Internet dream becomes a Nepal reality

A Nepali teacher has finally turned his dream into reality by connecting his remote mountain community to the internet.

In 2001 Mahabir Pun wrote to the BBC World Service’s technology programme, then known as ‘Go Dig’. He wanted to connect his village to the internet after the local high school received four used computers as a gift from students in Australia. However, the lack of a phone line in the village made an internet connection almost impossible.

The only viable option was a satellite connection but the cost of this was beyond his means.

Several people also came forward to offer their help voluntarily and suggested wireless networking.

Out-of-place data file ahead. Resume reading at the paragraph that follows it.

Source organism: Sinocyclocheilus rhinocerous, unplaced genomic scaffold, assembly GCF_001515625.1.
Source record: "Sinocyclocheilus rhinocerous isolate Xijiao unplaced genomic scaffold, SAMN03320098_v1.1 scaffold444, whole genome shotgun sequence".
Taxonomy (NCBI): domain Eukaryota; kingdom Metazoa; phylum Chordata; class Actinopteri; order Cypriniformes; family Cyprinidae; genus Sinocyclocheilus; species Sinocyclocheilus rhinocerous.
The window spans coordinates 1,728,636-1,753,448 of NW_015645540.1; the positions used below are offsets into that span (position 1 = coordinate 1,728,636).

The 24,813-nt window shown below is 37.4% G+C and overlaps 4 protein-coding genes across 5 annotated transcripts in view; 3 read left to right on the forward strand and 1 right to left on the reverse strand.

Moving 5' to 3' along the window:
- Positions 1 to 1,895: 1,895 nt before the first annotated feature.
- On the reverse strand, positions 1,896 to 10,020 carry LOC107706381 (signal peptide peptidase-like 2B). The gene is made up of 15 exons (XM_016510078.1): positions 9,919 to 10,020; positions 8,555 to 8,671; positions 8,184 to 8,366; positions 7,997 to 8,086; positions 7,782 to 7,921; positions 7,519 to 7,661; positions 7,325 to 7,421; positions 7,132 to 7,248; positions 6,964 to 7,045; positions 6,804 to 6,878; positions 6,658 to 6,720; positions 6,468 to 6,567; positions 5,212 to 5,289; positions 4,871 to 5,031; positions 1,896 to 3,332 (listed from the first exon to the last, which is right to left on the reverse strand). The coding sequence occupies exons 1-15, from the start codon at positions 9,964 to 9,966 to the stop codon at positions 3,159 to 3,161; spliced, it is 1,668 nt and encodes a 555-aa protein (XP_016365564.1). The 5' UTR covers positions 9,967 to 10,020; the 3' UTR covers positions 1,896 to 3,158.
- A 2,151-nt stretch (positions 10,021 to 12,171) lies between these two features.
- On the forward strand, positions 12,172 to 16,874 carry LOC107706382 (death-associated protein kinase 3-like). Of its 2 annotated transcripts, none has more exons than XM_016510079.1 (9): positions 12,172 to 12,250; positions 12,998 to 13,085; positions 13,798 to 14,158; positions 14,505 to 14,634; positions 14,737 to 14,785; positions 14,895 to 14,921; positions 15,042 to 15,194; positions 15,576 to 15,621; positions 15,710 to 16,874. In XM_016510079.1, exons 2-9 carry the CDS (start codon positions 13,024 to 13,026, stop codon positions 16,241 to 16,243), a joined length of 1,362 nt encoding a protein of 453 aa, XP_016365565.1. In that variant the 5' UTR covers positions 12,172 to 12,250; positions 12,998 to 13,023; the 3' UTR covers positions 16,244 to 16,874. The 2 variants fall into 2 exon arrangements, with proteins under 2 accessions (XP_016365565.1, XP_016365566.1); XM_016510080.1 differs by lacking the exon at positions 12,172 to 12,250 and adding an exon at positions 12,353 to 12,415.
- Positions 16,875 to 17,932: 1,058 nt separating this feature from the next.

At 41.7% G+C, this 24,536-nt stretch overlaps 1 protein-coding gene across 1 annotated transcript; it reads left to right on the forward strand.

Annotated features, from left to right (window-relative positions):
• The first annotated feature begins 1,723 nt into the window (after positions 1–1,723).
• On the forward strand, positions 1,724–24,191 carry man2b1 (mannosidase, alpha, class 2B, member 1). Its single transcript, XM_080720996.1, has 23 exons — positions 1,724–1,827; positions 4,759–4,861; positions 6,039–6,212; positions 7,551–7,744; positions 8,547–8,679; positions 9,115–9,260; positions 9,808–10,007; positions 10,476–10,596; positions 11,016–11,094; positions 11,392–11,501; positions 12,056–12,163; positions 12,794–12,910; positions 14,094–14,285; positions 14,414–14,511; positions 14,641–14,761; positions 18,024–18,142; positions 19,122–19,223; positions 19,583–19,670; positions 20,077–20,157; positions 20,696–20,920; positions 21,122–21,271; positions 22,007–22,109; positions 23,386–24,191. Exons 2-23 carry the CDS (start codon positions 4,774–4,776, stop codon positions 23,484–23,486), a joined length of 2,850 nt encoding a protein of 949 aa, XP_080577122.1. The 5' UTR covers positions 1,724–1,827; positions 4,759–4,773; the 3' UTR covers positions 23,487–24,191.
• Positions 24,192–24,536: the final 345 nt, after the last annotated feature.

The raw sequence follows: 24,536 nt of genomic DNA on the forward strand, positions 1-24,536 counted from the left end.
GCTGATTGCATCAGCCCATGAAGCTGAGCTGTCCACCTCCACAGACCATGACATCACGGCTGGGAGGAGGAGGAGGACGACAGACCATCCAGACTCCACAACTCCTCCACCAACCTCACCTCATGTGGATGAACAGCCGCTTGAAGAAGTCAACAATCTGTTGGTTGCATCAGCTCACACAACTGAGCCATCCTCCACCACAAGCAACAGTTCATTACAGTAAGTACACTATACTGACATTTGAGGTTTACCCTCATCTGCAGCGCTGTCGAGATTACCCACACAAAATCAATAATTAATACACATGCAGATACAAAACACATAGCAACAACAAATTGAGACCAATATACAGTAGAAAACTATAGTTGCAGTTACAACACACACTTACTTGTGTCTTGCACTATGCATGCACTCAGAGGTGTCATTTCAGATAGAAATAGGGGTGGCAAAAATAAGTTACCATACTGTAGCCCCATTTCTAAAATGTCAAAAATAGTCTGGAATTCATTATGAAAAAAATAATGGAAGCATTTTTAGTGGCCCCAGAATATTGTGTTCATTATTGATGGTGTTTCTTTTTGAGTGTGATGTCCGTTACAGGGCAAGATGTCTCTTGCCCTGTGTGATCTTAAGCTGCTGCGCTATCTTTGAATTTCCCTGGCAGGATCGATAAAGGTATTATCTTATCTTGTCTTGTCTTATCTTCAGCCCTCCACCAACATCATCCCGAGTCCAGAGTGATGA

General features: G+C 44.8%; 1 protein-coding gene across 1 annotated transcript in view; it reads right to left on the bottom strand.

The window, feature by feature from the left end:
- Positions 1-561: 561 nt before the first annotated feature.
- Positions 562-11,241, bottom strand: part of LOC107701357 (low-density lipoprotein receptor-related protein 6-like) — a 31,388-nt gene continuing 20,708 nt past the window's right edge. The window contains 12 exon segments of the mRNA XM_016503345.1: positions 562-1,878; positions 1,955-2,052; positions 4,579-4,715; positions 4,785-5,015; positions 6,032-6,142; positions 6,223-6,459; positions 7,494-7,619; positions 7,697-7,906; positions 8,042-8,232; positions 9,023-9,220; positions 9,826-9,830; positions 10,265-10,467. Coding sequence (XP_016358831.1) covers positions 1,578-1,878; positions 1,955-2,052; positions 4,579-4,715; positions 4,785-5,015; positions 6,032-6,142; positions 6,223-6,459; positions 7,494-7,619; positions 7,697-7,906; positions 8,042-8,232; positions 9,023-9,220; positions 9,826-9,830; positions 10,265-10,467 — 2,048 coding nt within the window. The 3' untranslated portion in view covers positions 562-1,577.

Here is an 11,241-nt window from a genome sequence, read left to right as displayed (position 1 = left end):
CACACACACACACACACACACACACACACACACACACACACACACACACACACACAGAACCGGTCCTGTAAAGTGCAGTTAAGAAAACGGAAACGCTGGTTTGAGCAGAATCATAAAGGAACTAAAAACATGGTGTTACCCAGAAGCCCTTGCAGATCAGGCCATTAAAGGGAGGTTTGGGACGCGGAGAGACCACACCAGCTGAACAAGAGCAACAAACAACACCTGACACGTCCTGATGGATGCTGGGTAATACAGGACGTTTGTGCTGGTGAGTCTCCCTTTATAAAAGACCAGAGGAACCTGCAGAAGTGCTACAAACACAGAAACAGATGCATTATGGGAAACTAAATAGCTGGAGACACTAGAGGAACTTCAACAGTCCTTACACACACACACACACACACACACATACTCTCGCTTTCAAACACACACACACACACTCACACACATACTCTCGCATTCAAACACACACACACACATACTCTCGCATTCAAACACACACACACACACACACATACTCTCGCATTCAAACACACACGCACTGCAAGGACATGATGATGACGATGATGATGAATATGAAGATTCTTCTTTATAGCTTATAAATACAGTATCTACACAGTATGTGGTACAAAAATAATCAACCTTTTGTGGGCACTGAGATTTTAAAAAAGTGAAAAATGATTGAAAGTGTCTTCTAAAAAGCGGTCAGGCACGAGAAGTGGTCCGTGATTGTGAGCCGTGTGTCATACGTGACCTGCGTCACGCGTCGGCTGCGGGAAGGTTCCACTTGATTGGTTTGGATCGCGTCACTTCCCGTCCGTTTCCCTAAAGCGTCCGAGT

The idea was successfully tested between two villages in Nepal and as a result, Mr Pun was able to turn his vision of a networked Nepal into reality.

“We had to actually smuggle all the wireless equipment from America and Europe and build the network illegally.” There is now a telemedicine project, Voice over IP (VoIP) phone calls, internet terminals and places where people can trade goods from live yaks to handicrafts. “We are using the wireless network for health, providing telemedicine services to the remote villages,” said Mr Pun.

A delightful tale. And I recognize the antenna from the system we had to use to receive anything more than terrestrial TV when my wife and I first settled into La Cieneguilla. It worked well.

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